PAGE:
By Shivani Thiyagarajah
Eleanor Williams, from the Department of Health and Human Services, delivered APH’s first group workshop at Deakin Downton. Addressing the uses (and abuses) of PowerPoint, the workshop focused on how design can be utilised for maximum impact, particularly towards policy-makers.
The workshop opened with a discussion on how and why we used PowerPoint. The most frequent mentions were:
- Lectures/teaching capacity
- As a tool to engage with policy-makers
- As a supplemental to a presentation
- Focus on the distinction of PowerPoint for students/peers compared to policy-makers
Eleanor’s advice on slide design certainly challenged many of the ideas surrounding our use of PowerPoint and its functions. Long gone are the days of flashy star transitions and flying-paragraph animations, giving rise to a more professional and commanding usage of PowerPoint. The options that newer versions of PowerPoint offer are intriguing for those who want to to create striking presentations that can effectively supplement policy research.
Here are some of the take-away points for slide design:
- Storyboarding your presentation can help to plot the best structure for your presentation
- The title of that slide should convey the slide’s basic premise.
- The smallest inconsistencies can draw negative attention and distract the audience from the content.
- When used appropriately colour is an effective cognitive tool for the audience to comprehend and sort information, however, overuse can detract from the content and make your presentation less professional
- Pastel blocks are a good way to demonstrate the importance of information without being too harsh
- Contrast is key but be aware, that generally, less is more. Excess is a distraction
- Consider the issues surrounding accessibility when designing slides. For effective communication, you need to know your audience beforehand. For instance, be aware of the colour contrast you use if your audience is colour blind.
- Use an appropriate font size. The standard for presentations on-screen is size 16 to 18 for writing and 20 to 22 for headings.
- Only move between two font sizes. Consistency is key when designing slides that look professional and appeal to your audience.
- Maximise the white-space on your slide to add emphasis to the information. This can be done through reducing non-essential information, adding bullet points and surrounding text with a bordered box.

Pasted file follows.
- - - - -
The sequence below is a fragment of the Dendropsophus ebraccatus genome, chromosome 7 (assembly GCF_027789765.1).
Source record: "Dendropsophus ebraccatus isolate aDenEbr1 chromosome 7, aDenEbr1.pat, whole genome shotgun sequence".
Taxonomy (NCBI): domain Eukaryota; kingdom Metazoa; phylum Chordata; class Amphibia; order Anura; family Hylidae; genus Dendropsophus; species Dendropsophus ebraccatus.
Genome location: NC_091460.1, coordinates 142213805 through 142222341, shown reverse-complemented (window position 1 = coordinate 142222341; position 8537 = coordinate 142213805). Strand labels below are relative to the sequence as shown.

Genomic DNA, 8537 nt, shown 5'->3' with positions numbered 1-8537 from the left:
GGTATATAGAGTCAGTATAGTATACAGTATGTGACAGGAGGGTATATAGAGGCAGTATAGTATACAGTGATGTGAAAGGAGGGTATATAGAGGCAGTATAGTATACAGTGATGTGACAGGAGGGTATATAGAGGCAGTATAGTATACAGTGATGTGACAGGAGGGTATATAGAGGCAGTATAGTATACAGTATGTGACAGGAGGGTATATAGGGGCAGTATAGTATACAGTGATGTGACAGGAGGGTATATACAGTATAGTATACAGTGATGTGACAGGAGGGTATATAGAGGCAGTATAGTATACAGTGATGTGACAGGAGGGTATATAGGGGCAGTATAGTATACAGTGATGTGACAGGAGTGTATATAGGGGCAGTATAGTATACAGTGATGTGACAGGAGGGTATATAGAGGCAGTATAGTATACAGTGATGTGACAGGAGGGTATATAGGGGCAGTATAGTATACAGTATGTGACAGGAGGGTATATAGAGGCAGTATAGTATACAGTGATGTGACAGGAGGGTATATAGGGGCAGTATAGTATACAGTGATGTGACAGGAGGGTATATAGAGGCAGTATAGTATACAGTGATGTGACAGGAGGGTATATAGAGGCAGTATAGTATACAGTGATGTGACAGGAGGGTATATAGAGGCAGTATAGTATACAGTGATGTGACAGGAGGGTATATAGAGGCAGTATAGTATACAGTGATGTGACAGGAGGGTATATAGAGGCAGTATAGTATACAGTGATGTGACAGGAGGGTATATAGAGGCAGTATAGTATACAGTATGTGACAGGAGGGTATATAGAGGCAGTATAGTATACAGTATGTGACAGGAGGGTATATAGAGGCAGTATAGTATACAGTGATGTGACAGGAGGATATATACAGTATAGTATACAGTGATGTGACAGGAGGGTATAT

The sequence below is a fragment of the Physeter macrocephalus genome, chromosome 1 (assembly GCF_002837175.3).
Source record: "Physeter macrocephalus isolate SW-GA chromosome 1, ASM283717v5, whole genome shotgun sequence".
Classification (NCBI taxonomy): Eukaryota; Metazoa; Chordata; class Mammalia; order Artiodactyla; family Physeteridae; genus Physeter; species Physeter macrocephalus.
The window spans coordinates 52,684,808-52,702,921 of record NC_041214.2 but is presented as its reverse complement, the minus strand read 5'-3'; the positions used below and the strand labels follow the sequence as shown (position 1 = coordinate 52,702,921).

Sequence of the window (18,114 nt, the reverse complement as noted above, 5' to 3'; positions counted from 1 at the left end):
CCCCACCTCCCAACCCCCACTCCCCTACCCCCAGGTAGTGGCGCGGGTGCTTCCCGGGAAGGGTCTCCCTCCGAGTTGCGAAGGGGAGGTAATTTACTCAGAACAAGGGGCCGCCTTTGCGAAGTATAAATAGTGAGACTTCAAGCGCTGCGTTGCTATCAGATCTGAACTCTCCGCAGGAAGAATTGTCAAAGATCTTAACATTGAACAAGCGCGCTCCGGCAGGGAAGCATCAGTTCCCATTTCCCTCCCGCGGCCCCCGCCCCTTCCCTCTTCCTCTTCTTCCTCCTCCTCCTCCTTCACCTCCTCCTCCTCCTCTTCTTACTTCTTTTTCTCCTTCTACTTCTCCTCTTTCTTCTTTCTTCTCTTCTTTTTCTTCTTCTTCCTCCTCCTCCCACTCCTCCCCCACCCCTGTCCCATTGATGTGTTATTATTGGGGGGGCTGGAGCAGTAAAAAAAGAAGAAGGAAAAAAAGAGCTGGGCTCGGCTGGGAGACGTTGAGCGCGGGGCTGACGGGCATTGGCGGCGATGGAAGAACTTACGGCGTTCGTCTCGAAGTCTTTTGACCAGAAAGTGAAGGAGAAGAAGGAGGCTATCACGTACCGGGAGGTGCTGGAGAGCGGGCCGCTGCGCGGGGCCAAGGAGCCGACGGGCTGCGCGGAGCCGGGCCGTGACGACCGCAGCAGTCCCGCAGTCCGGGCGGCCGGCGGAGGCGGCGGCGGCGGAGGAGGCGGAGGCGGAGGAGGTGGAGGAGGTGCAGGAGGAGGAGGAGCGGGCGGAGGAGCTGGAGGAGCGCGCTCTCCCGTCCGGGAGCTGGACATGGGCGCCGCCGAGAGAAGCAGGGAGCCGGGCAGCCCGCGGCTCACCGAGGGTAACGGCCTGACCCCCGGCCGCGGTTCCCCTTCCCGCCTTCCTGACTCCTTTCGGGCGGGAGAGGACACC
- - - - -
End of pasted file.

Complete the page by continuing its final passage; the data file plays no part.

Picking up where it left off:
- Decks will be more comprehensible if your formatting and structure are consistent and easy to follow.
- Choose a graph/composition that is appropriate for your data set.
- Greying out non-essential data points in graphs can help make data more comprehensible for an audience that’s short on time.
- Break up information into individual graphs/compositions if needed to reduce clutter. For example, instead of having four, multi-coloured curves on one graph, to denote the difference in data-sets, create four copies of the same graph, greying out three of the curves and adding colour to the relevant line.
- Use sufficient evidence to support your findings.
- Diagrams are an excellent resource to collate data and supplement your presentation, however, they are not a substitute for analysis or evidence.
- Data visualisation is a success if it can help to explain complexities and make the presentation easier to read.
- Data visualisation should bolster your argument. If it doesn’t link to your analysis, don’t use it.
- Content over form: Don’t overuse distractive forms (too many colours, animations, transitions etc) as it undermines content.
- Maximise white-space through reducing clutter and non-essential information
- Your deck should read like a narrative. Planning out your slides can help to create a cohesive argument and professional deck.
- Check with a critical friend – does it flow, does it make sense?
- Only use data/visual tools that support your analysis.
- https://www.ted.com/talks/david_mccandless_the_beauty_of_data_visualization#t-1078668: TEDx talks has many videos, such as this, on data visualisation and how to design simple diagrams that navigate complex information for better communication.
- https://policyviz.com/better-presentations/.: Jonathan Schwabish has researched and created many policy-relevant data visualisation resources. Visit his website for more information.
- https://www.aeaweb.org/articles?id=10.1257/jep.28.1.209 – see here for Jonathan Schwabish’s work on data visualisation, in the American Economic Association’s Journal of Economic Perspectives.